While the more visible extroverts seem like a natural first choice to approach for feedback on your product, you can learn as much when you listen to the quiet ones.
Listen to the Quiet Ones
This a joint post with Howard Dernehl.
Creativity and inventiveness are vital traits in a bootstrapper. Pursued to their logical conclusion, they can result in new products that are exciting and essential, rewarding for customers and bootstrappers alike. But first, you have to get feedback and perspective on your next product offering: you need others to validate the possibilities that you see and suggest refinements
It’s tempting to approach the folks at the front of the stage at events and gatherings or the highly visible commenters in forums who are never at a loss for an opinion. On the plus side, they can offer simple, clear-cut assessments, and if they like your product, their visibility means that their comments will help you promote it. But they are often pressed for time and short of attention, so they may not take the time to understand the complexity of the problem you are solving or the more subtle nuances of the benefits you offer.
In our experience, you are better to start with the quiet, more thoughtful people who are more comfortable behind the scenes. Then, if you treat them with respect, you can have a long and intelligent conversation backstage that yields more insight. Of course, you will need to boil down your product description, demo, and answers to questions, so they fit the sound bite format required when you are on stage. But you get there by starting with long conversations with the curious and open-minded.
When it’s your turn to speak
When you have your turn on stage, there is a tendency to speak with the same bold declarations and certainty that the highly visible tend to embrace. But a “fake it until you make it” posture may undercut your chance to impress real prospects. While it’s fine to be optimistic about capabilities and likely outcomes when you can be confident, answering “I don’t know, but I am happy to work with you to find out” is more likely to engage a prospect.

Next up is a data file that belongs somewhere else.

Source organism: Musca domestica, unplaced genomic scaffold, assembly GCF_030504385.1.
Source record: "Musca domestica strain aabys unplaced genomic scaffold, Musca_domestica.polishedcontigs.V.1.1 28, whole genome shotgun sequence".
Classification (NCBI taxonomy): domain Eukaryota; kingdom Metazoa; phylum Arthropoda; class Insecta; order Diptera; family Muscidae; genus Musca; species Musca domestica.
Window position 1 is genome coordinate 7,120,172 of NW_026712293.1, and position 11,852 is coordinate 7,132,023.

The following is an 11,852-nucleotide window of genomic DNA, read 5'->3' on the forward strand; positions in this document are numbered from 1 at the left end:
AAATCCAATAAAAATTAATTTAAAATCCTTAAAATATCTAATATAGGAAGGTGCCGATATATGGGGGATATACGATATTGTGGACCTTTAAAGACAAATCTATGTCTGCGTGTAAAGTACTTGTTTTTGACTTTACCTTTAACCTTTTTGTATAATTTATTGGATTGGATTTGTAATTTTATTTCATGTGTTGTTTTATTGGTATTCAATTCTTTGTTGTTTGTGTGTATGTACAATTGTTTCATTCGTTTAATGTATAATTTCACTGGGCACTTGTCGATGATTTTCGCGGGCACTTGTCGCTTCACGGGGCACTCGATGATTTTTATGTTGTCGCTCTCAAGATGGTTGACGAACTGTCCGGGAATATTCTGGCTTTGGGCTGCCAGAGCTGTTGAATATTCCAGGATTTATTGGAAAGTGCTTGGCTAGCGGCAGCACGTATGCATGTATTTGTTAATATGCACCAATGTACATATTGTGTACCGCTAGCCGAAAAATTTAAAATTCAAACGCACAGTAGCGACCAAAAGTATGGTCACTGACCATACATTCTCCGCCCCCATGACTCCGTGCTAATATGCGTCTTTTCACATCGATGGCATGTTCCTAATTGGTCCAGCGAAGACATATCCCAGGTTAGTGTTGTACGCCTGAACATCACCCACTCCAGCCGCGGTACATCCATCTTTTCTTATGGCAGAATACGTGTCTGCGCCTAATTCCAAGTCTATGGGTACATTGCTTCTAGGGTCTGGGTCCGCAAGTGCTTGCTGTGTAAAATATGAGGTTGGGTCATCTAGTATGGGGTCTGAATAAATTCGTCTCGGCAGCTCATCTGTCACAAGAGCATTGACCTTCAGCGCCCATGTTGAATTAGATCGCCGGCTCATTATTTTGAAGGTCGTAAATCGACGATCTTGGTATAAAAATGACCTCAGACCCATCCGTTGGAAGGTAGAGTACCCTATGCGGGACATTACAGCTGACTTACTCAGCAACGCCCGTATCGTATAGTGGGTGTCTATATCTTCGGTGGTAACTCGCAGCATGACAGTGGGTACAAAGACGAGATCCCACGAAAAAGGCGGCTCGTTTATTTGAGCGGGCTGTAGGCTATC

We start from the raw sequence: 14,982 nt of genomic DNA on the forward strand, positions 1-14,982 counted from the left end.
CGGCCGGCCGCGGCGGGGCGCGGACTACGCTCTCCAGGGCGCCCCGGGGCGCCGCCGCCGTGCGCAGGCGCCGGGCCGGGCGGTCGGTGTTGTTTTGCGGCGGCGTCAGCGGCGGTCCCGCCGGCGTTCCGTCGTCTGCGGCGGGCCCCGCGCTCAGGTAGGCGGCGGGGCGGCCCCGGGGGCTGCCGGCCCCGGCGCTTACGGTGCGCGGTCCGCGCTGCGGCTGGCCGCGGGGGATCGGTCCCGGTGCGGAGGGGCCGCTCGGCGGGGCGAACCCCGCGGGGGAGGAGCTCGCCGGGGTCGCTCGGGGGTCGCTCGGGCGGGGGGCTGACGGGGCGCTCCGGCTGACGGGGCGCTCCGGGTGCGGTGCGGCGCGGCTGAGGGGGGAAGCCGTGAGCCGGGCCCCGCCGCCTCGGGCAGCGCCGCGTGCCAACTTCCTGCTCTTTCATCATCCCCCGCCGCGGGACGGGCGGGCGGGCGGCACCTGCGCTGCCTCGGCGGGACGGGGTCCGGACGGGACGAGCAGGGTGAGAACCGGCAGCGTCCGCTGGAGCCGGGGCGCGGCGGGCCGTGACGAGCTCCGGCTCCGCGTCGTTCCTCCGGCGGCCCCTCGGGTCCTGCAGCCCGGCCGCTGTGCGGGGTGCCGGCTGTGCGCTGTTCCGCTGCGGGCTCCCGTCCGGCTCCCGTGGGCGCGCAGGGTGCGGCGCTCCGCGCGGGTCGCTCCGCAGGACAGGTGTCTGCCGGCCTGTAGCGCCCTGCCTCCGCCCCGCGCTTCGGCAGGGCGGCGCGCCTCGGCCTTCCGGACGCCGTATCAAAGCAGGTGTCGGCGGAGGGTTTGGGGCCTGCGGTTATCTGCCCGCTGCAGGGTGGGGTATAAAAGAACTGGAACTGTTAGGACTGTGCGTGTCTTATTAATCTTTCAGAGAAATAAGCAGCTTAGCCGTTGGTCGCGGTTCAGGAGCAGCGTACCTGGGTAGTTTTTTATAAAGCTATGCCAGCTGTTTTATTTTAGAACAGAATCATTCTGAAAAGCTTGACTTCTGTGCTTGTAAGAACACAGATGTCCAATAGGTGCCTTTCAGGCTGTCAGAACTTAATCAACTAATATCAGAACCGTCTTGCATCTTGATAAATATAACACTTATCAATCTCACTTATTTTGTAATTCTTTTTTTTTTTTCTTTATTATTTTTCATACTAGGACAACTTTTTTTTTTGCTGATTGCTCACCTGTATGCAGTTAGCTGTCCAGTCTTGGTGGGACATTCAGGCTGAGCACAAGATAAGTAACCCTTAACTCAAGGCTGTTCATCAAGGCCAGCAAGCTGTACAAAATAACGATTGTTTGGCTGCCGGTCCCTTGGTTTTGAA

If you have developed an innovative product, something unique and potentially disruptive, you are more likely to gain traction with well-grounded assertions. Make statements that you can prove, keep them as accurate as the data you have gathered permits. Strong claims are acceptable where you have examples or other proof.
A novel product returns an entrepreneur to amateur status until its capabilities have been fully verified in actual use by customers. It’s normal to feel doubt. You can be confident in your ability to succeed eventually but allow for enough doubt so that you listen patiently to complaints, critiques, or suggestions for improvement from prospects.
“The whole problem with the world is that fools and fanatics are always so certain of themselves, and wiser people so full of doubts.”
If you want to be successful as an innovator:
- Seek conversations based on mutual curiosity with the quietly knowledgeable.
- Earn their trust with plain-speaking assertions based on what he knows.
- Admit when you do not know.
- Ask for a critique of your product and act on it.
About Howard Dernehl
I met Howard Howard Dernehl, at the first Bootstrappers Breakfast we hosted in Sunnyvale in October, 2006. Francis Adanza had met him at several entrepreneurial networking events earlier that year and invited him. He was a senior product manager at NetApp by day and a startup entrepreneur in the early morning, evening, and on the weekend. He has contributed to this blog on several occasions, this is our first joint post.
- Howard Dernehl: Awareness and Perceiving Without Bias
- Panel member for Managing Oneself
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- Clayton Christensen on “How Will You Measure Your Life?”
Image Credit: Pablo Gentile for “Hello” (Unsplash license)